“Out of that report, we also came up with a lot of new standards and requirements,” says Heidi Hetzel-Evans, a communications manager at ODNR.
Hetzel-Evans says a lot of the new standards and requirements are addressed by Senate Bill 315, which recently passed the Ohio legislature and is expected to be signed by Gov.
Separate from Senate Bill 315, ODNR will also require additional seismic testing as part of obtaining a drilling permit.
According to Hetzel-Evans, these new requirements will make it a lot easier for ODNR to monitor any fluids being pumped underground and prevent incidents caused by previously unknown factors in the future.
However, dozens of fault lines are discovered every year. Earlier this year, a fault line in Mount Fuji was discovered by University of Tokyo seismologists after a three-year study, and scientists are now worried the fault line could cause parts of the mountain to crack and collapse. It is possible that some fault lines in Ohio could also be undiscovered, and that has caused some shakiness among critics of fracking.
Limited research in the area has found a correlation between a recent rise in earthquake activity and the process of fracking. In a study from the U.S. Geological Survey in April, the correlation was used to explain the increase in earthquake activity in middle America, which had 134 earthquakes above 3.0 magnitude in 2011, up from 87 in 2010, 50 in 2009, and an average of 21 between 1970 and 2000. The study concluded that the rise in earthquakes was “almost certainly manmade [sic],” but it advocated for more research.
Some critics don’t believe Senate Bill 315 will help much, if at all. Rep. Denise Driehaus, a Democrat who represents Cincinnati in the Ohio legislature, has a long history of demanding more regulations for fracking. She voted against Senate Bill 315.
“It didn’t go far enough to impose regulations on an industry that’s new to Ohio,” Driehaus says. “It seems to me that we, as state representatives, would want to protect the consumer, and I didn’t feel the bill went far enough to do that.”
Driehaus is concerned that the same kind of wastewater injection wells that caused the Youngstown earthquakes could come to Cincinnati. Since wastewater injection wells only dispose wastewater, they can be placed anywhere in Ohio, even where there is no oil and gas.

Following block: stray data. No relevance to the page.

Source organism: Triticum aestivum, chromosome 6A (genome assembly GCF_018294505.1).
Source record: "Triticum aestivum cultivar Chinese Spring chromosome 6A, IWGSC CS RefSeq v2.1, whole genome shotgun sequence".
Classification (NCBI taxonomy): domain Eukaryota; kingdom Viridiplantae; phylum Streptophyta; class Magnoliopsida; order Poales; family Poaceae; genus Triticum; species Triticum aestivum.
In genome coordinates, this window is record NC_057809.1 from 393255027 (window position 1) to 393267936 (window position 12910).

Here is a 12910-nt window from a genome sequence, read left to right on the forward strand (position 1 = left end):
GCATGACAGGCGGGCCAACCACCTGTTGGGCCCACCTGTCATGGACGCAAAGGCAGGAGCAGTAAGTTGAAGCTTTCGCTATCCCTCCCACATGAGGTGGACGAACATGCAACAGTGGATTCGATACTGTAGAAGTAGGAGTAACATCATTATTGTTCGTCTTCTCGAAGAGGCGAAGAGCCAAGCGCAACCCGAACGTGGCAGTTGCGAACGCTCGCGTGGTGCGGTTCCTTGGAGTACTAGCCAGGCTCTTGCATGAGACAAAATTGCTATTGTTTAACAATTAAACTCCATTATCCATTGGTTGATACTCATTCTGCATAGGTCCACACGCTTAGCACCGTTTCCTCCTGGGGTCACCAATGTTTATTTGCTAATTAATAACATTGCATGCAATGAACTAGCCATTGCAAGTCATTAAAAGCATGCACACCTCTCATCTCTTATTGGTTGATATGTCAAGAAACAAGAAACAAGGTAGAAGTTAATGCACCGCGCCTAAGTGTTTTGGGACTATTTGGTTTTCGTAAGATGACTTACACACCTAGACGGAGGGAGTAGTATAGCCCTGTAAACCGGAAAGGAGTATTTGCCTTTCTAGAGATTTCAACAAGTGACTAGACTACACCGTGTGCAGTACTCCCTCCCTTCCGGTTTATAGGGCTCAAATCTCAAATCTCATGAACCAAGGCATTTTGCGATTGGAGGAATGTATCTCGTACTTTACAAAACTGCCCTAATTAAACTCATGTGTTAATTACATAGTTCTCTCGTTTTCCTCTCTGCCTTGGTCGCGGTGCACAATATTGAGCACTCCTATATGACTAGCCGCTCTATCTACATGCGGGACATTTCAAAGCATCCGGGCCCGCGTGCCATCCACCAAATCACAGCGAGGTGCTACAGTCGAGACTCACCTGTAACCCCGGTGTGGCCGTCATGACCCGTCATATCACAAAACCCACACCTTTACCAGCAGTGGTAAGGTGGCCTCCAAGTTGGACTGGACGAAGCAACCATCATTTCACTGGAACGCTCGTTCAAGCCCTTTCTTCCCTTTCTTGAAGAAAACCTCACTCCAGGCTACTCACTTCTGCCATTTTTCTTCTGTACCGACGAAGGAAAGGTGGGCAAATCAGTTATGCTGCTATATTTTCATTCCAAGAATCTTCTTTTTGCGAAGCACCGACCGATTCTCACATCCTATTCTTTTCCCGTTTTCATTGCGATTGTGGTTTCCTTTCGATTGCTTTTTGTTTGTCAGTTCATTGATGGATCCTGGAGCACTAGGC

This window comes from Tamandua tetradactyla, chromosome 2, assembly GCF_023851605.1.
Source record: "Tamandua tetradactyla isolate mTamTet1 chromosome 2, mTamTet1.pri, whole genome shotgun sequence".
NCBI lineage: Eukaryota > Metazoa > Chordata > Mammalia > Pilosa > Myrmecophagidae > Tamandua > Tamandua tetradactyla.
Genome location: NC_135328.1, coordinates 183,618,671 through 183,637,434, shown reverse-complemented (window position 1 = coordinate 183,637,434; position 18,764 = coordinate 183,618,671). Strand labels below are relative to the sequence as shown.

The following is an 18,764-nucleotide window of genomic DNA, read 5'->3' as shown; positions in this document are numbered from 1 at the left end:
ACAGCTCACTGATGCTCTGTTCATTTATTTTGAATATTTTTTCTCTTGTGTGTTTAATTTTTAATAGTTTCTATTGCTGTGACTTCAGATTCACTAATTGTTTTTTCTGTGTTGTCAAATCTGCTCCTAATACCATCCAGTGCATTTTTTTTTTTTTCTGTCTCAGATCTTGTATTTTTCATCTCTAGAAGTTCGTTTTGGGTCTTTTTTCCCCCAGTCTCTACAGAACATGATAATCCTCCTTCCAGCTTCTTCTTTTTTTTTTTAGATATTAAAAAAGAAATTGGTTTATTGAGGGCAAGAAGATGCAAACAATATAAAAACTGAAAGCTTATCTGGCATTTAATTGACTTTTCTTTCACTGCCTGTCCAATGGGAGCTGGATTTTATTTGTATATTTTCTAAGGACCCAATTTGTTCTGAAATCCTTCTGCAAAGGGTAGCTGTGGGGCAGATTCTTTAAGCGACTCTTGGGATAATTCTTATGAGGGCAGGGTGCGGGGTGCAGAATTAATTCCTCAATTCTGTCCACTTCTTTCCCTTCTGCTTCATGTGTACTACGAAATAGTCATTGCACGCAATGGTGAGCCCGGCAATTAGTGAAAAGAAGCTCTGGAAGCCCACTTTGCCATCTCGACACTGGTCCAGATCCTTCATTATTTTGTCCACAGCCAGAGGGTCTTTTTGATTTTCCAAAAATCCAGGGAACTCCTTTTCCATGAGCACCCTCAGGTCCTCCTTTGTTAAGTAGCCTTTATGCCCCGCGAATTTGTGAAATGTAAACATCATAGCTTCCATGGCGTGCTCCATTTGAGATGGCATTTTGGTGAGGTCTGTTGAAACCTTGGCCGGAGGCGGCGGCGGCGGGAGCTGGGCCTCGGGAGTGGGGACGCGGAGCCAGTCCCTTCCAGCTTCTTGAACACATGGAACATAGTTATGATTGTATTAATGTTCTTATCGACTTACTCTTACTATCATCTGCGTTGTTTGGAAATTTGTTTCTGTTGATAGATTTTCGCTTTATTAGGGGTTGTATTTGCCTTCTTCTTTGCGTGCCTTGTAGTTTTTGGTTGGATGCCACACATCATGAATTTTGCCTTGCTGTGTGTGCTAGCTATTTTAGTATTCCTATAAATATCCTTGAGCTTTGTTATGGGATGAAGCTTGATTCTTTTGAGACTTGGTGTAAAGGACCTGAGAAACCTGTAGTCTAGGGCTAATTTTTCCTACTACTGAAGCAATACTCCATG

“That concerns me because if we’re pushing toxic water into the ground, we have to be very careful about how we regulate something like that, and I just don’t see the regulations in place,” Driehaus says.
Beyond the earth, critics also see fracking and natural gas as threats to the air. The “Don’t Frack Ohio!” movement highlights environmental issues as the No. 1 problem with fracking and the natural gas it produces.
“The process of harvesting natural gas leaks methane, and methane is a more potent greenhouse gas than CO2,” says Daniel Kessler, a campaigner for “Don’t Frack Ohio!” “So it’s possible that natural gas could actually be worse for the climate than coal is, which is now considered to be the No. 1 contributor to climate change.”
A recent study from the National Oceanic and Atmospheric Administration (NOAA) supports Kessler’s concern. The study, published in the Journal of Geophysical Research, found that methane is leaking at least twice the rate during natural gas production than the industry and government have reported.
Methane is capable of trapping 10 times the heat as carbon dioxide, according to the NOAA. Any notable increase in methane could make natural gas more dangerous for the climate than coal.
What’s in the chemicals?
No one — not even regulators — knows for sure what is in the fluids used for fracking, though there is some speculation by environmental groups.
Under current law, the industry is not required to give information about “proprietary recipes or mixes,” according to Hetzel-Evans. But she says Senate Bill 315 will enable more transparency.
“Senate Bill 315 expands what must be disclosed, and it mandates the department to create a database so that folks can get on and see what chemicals are being used at what well,” Hetzel-Evans says.
Proprietary chemicals are still protected, but in the case of emergency, regulators are allowed to require companies to fully disclose all chemicals. But that’s only after something bad happens.
Hetzel-Evans notes that many companies already disclose some information on FracFocus, a voluntary disclosure website. However, companies still do not disclose proprietary information on FracFocus. In the reports released for Ohio by Chesapeake Energy, the details for many wells were often marked as “proprietary” and “trade secrets” with no further explanation.
The Ohio legislature recently added a provision to Senate Bill 315 that requires anyone suing for “trade secret” information to prove current or potential harm from the proprietary chemicals, even though anyone suing will have no idea what makes up the chemicals or how the unknown chemicals could be harming them. That provision pushed environmental groups like the Ohio Environmental Council to join “Don’t Frack Ohio!” in opposition to Senate Bill 315.
“These are chemicals that are pumped into the ground by the millions of gallons, and there’s a lot of questions as to what the consequences of that are,” Kessler says.
Sick of it
As environmental concerns have risen in the past years, there has also been a growing anxiety that pollution and water contamination caused by fracking can lead to health problems.